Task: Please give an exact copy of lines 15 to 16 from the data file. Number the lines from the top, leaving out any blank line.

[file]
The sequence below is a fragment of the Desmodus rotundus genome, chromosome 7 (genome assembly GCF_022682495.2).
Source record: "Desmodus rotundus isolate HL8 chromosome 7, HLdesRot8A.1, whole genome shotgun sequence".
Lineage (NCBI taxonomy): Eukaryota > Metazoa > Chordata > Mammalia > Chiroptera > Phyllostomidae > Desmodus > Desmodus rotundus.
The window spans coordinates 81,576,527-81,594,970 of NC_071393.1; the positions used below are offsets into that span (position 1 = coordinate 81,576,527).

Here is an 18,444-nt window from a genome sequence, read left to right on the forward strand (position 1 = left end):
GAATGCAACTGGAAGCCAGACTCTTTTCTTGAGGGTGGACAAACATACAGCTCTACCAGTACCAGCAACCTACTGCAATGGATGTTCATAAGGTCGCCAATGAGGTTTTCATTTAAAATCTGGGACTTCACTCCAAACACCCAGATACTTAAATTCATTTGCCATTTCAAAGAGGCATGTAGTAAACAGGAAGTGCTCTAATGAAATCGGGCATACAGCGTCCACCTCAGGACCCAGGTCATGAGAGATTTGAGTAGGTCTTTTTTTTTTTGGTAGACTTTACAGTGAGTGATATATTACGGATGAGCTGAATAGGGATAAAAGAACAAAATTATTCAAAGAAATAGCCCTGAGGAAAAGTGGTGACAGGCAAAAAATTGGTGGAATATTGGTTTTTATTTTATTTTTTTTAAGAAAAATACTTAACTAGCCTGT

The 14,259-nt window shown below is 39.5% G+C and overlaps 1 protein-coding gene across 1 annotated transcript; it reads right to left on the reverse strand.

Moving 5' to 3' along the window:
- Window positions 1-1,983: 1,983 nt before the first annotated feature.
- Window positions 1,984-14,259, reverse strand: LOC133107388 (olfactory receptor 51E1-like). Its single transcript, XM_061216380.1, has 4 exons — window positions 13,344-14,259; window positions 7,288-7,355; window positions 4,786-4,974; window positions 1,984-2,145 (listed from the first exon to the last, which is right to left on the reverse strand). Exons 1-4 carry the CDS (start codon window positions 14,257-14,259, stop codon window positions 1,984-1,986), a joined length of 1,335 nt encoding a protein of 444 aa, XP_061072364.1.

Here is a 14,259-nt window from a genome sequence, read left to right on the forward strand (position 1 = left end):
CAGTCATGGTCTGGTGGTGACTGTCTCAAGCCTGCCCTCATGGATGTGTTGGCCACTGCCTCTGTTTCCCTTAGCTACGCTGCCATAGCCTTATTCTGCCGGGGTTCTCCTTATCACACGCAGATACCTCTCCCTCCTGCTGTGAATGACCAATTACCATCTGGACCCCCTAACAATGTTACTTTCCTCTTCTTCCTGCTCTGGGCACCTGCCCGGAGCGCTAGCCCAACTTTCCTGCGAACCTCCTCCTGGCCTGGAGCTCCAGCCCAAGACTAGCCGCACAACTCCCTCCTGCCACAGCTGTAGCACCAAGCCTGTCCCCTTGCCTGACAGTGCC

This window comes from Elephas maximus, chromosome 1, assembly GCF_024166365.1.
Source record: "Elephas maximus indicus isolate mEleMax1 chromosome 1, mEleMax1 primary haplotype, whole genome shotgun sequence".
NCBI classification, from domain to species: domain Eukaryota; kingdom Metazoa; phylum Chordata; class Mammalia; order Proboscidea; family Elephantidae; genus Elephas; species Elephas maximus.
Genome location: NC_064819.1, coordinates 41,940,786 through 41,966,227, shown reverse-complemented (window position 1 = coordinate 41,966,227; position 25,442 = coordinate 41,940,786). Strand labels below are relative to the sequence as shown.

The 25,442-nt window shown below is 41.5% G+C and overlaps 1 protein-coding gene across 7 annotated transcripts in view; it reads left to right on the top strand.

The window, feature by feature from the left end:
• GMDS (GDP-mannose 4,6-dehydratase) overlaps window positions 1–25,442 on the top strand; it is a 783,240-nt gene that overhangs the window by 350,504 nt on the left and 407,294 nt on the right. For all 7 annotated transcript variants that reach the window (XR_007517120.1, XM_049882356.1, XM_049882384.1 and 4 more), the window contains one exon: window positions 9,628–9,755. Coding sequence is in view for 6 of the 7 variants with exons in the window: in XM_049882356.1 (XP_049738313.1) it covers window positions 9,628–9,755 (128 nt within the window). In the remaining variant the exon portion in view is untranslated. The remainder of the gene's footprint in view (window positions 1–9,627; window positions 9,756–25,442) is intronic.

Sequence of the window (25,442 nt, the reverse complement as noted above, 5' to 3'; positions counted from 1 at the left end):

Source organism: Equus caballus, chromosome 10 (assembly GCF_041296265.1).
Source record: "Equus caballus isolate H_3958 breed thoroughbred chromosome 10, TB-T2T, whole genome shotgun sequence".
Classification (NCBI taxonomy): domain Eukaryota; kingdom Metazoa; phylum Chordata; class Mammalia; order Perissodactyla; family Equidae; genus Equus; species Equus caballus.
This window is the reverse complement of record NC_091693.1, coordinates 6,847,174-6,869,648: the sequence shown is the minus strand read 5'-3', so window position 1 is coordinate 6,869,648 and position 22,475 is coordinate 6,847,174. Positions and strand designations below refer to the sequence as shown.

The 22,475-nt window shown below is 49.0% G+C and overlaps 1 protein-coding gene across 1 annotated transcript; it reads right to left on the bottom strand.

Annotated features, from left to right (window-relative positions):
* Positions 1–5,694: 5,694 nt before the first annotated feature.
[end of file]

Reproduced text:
NCBI classification, from domain to species: domain Eukaryota; kingdom Metazoa; phylum Chordata; class Mammalia; order Proboscidea; family Elephantidae; genus Elephas; species Elephas maximus.
Genome location: NC_064819.1, coordinates 41,940,786 through 41,966,227, shown reverse-complemented (window position 1 = coordinate 41,966,227; position 25,442 = coordinate 41,940,786). Strand labels below are relative to the sequence as shown.